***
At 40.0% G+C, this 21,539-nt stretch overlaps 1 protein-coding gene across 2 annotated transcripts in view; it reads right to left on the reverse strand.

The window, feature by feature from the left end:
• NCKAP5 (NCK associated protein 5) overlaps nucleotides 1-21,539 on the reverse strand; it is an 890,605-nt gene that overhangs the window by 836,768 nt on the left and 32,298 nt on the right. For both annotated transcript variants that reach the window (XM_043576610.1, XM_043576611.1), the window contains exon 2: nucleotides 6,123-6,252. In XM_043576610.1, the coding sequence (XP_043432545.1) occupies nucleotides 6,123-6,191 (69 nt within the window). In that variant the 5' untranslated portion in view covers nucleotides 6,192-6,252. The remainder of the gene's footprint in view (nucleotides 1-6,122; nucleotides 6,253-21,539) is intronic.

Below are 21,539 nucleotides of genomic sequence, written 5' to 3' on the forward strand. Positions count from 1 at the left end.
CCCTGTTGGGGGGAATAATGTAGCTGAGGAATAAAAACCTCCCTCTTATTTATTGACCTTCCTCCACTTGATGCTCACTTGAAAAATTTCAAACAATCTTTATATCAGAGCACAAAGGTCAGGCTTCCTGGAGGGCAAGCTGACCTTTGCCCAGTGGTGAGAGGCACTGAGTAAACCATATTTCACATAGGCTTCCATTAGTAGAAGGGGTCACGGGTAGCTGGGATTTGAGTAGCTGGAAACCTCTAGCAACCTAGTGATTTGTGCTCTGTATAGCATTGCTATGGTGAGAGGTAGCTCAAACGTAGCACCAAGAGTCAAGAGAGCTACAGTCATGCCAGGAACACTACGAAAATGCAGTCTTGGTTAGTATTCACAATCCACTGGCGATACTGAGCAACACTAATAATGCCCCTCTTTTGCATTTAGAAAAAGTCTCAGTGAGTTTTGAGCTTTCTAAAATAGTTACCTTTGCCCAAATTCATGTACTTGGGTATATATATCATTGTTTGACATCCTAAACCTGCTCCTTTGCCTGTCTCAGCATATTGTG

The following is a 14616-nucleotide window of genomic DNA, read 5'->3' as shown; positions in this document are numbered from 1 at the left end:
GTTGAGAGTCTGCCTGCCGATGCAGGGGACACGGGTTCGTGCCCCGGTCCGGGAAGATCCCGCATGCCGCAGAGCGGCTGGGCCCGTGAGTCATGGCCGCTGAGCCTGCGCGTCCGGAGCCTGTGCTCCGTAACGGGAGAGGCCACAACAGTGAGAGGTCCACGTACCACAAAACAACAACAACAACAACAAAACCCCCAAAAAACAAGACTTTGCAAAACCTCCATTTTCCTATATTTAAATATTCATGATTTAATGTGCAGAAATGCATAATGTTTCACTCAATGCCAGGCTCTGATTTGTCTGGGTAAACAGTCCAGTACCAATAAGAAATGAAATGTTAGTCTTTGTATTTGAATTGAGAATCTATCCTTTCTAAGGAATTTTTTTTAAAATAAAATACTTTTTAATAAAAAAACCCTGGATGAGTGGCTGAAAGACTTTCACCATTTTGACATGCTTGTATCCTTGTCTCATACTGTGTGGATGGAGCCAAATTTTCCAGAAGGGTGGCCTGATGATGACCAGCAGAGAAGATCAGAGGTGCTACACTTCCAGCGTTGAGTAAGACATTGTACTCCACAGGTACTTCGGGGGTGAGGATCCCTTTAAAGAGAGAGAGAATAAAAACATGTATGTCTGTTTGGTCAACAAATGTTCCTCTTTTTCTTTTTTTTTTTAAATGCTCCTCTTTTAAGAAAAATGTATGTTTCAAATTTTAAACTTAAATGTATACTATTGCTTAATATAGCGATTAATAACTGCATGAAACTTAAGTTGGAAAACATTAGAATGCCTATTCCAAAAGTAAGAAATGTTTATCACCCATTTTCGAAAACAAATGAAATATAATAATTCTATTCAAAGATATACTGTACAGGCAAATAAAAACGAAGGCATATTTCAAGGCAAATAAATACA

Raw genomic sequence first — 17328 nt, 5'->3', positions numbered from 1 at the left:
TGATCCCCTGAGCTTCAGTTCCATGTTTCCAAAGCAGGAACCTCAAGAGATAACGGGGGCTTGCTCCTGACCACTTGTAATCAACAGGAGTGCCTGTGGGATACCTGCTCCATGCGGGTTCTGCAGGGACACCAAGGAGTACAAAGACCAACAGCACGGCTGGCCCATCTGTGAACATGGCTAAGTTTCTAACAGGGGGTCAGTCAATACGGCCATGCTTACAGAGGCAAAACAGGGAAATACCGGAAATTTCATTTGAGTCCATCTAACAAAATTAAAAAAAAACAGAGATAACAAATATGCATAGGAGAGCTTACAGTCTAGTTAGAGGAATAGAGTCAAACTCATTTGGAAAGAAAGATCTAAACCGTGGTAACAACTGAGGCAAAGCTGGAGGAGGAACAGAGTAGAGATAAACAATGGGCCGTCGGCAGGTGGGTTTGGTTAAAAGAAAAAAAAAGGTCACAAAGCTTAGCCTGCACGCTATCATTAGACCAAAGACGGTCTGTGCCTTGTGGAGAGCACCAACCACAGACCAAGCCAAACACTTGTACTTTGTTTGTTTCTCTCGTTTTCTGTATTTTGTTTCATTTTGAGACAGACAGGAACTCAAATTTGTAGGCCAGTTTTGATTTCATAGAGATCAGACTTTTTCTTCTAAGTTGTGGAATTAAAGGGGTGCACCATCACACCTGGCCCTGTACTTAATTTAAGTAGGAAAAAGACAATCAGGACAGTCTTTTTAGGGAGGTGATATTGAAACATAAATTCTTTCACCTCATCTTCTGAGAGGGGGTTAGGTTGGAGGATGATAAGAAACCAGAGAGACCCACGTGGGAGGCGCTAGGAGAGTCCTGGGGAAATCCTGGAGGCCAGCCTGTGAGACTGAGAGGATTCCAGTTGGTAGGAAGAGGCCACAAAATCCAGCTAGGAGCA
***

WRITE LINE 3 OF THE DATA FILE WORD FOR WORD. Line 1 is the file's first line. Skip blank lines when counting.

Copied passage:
• NCKAP5 (NCK associated protein 5) overlaps nucleotides 1-21,539 on the reverse strand; it is an 890,605-nt gene that overhangs the window by 836,768 nt on the left and 32,298 nt on the right. For both annotated transcript variants that reach the window (XM_043576610.1, XM_043576611.1), the window contains exon 2: nucleotides 6,123-6,252. In XM_043576610.1, the coding sequence (XP_043432545.1) occupies nucleotides 6,123-6,191 (69 nt within the window). In that variant the 5' untranslated portion in view covers nucleotides 6,192-6,252. The remainder of the gene's footprint in view (nucleotides 1-6,122; nucleotides 6,253-21,539) is intronic.